COLUMBUS, OH, UNITED STATES
Story by 1st Lt. Caroline Pirchner
With food insecurity issues becoming widespread across the state during the COVID-19 pandemic, Ohio National Guard Soldiers and Airmen were called in March to provide extra support at regional food bank warehouses and local pantries, helping with food packaging and drive-thru operations.
In addition to that general support, about 15 Guard members helping at the Mid-Ohio Foodbank had a unique task assigned to them at an off-site location — build an urban farm.
Known as the Mid-Ohio Farm on the Hilltop, the farm located in Columbus’ Hilltop neighborhood just west of downtown will serve as an outlet for the food bank to have quick access to fresh, local produce while also serving as a place to provide hands-on education for the local communities.
Sgt. Jacob Eader, a fire control specialist assigned to the ONG’s 1st Battalion, 134th Field Artillery Regiment, was more than happy to use his skills as a carpenter — which he does in his civilian occupation — to help with the project.
“Me being a carpenter is more so knowing how to do things and knowing how to teach people how to do things here at the farm,” Eader said.
Bo McMahon, a fifth-generation farmer whose family’s agricultural roots are in Nebraska and Florida, found his way to Ohio to become the farm manager for Mid-Ohio Foodbank. He expressed his gratitude for the Ohio National Guard and applauded their efficiency.
“Soldiers like Sgt. Eader that have a background and specific skills, that is so valuable having them out here,” McMahon said.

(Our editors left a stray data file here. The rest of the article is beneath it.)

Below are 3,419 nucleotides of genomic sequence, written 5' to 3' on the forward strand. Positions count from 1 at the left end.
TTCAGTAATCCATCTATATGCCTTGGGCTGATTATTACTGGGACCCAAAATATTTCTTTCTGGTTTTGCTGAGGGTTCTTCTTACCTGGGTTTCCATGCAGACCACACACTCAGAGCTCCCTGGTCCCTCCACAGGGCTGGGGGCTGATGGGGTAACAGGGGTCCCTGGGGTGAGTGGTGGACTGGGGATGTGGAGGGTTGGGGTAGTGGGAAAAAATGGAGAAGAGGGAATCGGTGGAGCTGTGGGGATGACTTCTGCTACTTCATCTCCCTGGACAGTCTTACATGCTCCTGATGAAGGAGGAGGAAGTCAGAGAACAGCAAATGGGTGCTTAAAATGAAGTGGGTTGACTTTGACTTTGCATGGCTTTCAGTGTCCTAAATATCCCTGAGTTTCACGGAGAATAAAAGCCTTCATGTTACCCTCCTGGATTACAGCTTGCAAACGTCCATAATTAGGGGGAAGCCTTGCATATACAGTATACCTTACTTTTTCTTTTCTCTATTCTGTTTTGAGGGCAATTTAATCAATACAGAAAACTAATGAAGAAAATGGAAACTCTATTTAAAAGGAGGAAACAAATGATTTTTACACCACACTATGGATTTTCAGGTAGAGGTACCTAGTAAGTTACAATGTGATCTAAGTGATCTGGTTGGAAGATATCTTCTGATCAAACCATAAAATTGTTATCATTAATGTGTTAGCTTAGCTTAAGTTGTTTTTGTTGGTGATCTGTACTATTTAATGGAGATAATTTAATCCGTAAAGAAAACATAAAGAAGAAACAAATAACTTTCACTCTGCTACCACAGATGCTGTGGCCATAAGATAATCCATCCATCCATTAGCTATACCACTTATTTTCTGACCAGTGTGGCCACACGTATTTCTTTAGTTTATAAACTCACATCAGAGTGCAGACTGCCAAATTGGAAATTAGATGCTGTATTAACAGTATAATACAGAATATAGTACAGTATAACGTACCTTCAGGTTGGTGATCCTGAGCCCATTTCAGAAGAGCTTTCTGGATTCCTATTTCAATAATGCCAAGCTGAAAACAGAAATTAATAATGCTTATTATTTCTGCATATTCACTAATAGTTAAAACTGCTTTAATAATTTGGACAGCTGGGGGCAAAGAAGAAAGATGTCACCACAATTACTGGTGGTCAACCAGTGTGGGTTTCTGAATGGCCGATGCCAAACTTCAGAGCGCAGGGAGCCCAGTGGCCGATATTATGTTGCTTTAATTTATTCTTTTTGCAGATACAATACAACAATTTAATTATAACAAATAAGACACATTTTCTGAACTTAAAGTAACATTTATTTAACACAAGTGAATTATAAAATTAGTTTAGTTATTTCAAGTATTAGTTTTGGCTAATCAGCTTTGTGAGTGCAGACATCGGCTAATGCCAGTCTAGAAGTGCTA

The Guard members’ drive and teamwork motivated him every day, McMahon said, and fueled his existing passion for his project even more.
“Everybody who’s been out here has been super excited about what they’re doing,” McMahon said. “I get energized seeing them out here and their willingness to help with everything.”
At the project’s outset, very few of the Guard members had formal training in the tasks related to constructing an urban farm, but what they did bring with them was a strong work ethic and a willingness to absorb new skills. Eader said this project has brought them together in ways that will benefit how they operate in their military environment.
“Some of these guys out here, they don’t know what they’re doing and that’s OK,” Eader said. “They’re willing to learn, and I’m willing to teach them. That bond together brings us closer and makes our work even better.”
The urban farm will not only be a place to grow produce, but a place to grow communities. McMahon said the site will eventually have a market, interactive cameras to stream into classrooms, and a kitchen where people can prepare dishes using the produce grown on-site. These are just a few items the farm will offer. McMahon said the possibilities are endless. He compares the farm to an ecosystem.
“Each thing depends on the other to thrive,” McMahon said. “It’s not just one thing, it’s everything. It takes everything together to become successful.”
McMahon’s philosophy on unity and Eader’s passion for teaching others have established the foundation of what this ongoing, community project will one day represent — a place where people can come together to learn and grow.
“Giving back to the community is what I joined the National Guard for,” Eader said. “It makes me feel this sense of camaraderie.”